The Texas Transportation Institute’s “Teens in the Driver’s Seat” center has released the results of 10-year study of highway fatalities, which shows that the percentage of night time fatalities has increased for teen drivers during the last decade. A combination of cell phone use, darkness and inexperience is particularly deadly for teenage drivers.
More teenagers die as the result of car crashes than from any other cause. Moreover, while car crashes account for 2% of all deaths nationwide, they account for 43% of teen deaths. It is estimated that the economic cost across the United States exceeds $41 billion each year.
The death toll for teens in Texas is more than 500 each year, according to TTI. (Each day in this country, 11 teens die in car crashes.) The vast majority of these crashes are attributable to a combination of driver inexperience, coupled with one or more of the five major risks facing teen drivers – driving at night, distractions such as cell phones and other young passengers, speeding, not using seat belts, and drinking and driving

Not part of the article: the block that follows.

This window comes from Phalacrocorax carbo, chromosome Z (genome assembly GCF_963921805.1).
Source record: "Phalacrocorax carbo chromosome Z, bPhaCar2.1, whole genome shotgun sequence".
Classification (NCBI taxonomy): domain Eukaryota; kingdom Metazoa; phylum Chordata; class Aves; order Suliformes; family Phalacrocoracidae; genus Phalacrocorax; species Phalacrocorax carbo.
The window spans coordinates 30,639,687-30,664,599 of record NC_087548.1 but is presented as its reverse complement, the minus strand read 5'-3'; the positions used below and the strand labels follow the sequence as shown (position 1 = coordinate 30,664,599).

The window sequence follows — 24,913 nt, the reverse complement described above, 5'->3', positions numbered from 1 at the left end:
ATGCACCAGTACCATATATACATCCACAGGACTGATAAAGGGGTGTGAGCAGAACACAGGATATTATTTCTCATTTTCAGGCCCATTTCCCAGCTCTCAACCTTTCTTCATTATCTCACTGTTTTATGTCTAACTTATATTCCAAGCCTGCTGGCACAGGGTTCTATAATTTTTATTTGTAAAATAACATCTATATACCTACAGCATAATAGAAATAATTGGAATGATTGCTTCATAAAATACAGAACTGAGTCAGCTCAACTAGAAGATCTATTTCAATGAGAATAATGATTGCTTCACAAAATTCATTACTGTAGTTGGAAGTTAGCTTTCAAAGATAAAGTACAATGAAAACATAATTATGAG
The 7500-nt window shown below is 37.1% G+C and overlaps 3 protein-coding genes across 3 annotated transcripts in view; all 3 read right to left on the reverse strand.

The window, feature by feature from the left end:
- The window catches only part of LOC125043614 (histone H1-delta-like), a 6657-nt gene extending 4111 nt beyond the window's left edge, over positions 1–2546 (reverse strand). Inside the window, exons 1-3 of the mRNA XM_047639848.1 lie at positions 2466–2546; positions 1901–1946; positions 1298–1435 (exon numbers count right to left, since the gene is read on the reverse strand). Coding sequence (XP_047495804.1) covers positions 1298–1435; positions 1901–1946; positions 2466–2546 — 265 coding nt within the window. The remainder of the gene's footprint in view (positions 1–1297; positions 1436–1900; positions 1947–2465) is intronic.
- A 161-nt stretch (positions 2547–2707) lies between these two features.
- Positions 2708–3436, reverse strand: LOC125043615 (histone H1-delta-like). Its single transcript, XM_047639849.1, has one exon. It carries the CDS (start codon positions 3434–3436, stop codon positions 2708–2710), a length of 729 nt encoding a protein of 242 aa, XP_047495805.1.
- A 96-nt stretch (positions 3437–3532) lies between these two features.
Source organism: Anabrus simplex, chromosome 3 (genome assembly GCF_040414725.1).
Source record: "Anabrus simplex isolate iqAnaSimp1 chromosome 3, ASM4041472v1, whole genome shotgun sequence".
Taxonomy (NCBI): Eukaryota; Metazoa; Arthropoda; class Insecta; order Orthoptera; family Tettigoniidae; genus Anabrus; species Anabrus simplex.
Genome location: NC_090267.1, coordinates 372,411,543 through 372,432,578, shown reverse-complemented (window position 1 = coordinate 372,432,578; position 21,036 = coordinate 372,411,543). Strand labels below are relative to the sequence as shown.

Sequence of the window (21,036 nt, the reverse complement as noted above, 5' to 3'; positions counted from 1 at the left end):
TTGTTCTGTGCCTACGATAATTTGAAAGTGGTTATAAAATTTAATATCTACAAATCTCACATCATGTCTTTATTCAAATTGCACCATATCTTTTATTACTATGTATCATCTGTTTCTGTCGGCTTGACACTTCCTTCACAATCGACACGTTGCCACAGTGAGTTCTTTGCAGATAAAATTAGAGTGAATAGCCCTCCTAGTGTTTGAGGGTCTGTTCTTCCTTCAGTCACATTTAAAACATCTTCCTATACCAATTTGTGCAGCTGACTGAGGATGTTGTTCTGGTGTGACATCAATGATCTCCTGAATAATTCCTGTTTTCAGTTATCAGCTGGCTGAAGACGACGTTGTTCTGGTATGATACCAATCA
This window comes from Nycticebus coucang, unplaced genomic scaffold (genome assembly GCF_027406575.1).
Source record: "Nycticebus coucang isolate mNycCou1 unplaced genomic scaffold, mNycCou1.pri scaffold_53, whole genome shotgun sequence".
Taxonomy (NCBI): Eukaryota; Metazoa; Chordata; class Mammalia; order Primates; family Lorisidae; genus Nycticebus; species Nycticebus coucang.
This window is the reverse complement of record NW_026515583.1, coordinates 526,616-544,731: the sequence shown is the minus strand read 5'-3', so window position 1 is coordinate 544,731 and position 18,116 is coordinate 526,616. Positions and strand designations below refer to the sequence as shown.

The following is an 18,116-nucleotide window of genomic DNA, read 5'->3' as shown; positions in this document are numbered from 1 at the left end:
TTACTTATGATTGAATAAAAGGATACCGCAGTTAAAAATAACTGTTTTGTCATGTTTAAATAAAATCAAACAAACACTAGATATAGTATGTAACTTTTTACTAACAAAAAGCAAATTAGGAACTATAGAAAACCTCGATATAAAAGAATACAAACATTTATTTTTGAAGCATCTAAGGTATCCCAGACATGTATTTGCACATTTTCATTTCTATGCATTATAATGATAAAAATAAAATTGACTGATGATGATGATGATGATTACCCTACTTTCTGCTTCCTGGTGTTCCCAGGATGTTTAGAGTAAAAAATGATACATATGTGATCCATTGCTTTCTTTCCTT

“Among drivers 20 and older, alcohol was a clear culprit in the proportional increase in night time deaths, said Bernie Fette of TTI. “ Not so with teenagers, among whom there was a greater increase but no corresponding jump in deaths that could be attributed to drunken driving.”